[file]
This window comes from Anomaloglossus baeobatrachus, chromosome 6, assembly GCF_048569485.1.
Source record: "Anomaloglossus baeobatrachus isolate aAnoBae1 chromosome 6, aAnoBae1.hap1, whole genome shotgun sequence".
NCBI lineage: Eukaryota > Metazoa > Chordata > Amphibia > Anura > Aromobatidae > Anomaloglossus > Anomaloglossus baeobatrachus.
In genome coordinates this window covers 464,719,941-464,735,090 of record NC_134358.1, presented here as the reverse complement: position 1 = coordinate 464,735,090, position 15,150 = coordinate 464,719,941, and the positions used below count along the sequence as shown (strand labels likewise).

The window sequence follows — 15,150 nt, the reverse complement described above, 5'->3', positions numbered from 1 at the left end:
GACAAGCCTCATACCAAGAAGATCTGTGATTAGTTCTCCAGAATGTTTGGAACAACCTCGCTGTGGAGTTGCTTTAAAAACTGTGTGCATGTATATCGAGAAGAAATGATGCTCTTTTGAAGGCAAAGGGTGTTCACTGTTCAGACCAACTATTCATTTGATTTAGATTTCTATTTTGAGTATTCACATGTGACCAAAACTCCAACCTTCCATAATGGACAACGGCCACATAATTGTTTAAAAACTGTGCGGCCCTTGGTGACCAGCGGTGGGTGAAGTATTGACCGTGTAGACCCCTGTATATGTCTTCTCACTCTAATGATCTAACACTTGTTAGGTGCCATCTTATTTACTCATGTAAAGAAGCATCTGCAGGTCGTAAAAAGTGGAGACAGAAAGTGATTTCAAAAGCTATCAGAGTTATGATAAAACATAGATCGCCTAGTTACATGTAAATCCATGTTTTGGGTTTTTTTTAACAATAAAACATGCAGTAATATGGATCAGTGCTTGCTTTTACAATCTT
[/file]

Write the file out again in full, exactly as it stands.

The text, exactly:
This window comes from Anomaloglossus baeobatrachus, chromosome 6, assembly GCF_048569485.1.
Source record: "Anomaloglossus baeobatrachus isolate aAnoBae1 chromosome 6, aAnoBae1.hap1, whole genome shotgun sequence".
NCBI lineage: Eukaryota > Metazoa > Chordata > Amphibia > Anura > Aromobatidae > Anomaloglossus > Anomaloglossus baeobatrachus.
In genome coordinates this window covers 464,719,941-464,735,090 of record NC_134358.1, presented here as the reverse complement: position 1 = coordinate 464,735,090, position 15,150 = coordinate 464,719,941, and the positions used below count along the sequence as shown (strand labels likewise).

The window sequence follows — 15,150 nt, the reverse complement described above, 5'->3', positions numbered from 1 at the left end:
GACAAGCCTCATACCAAGAAGATCTGTGATTAGTTCTCCAGAATGTTTGGAACAACCTCGCTGTGGAGTTGCTTTAAAAACTGTGTGCATGTATATCGAGAAGAAATGATGCTCTTTTGAAGGCAAAGGGTGTTCACTGTTCAGACCAACTATTCATTTGATTTAGATTTCTATTTTGAGTATTCACATGTGACCAAAACTCCAACCTTCCATAATGGACAACGGCCACATAATTGTTTAAAAACTGTGCGGCCCTTGGTGACCAGCGGTGGGTGAAGTATTGACCGTGTAGACCCCTGTATATGTCTTCTCACTCTAATGATCTAACACTTGTTAGGTGCCATCTTATTTACTCATGTAAAGAAGCATCTGCAGGTCGTAAAAAGTGGAGACAGAAAGTGATTTCAAAAGCTATCAGAGTTATGATAAAACATAGATCGCCTAGTTACATGTAAATCCATGTTTTGGGTTTTTTTTAACAATAAAACATGCAGTAATATGGATCAGTGCTTGCTTTTACAATCTT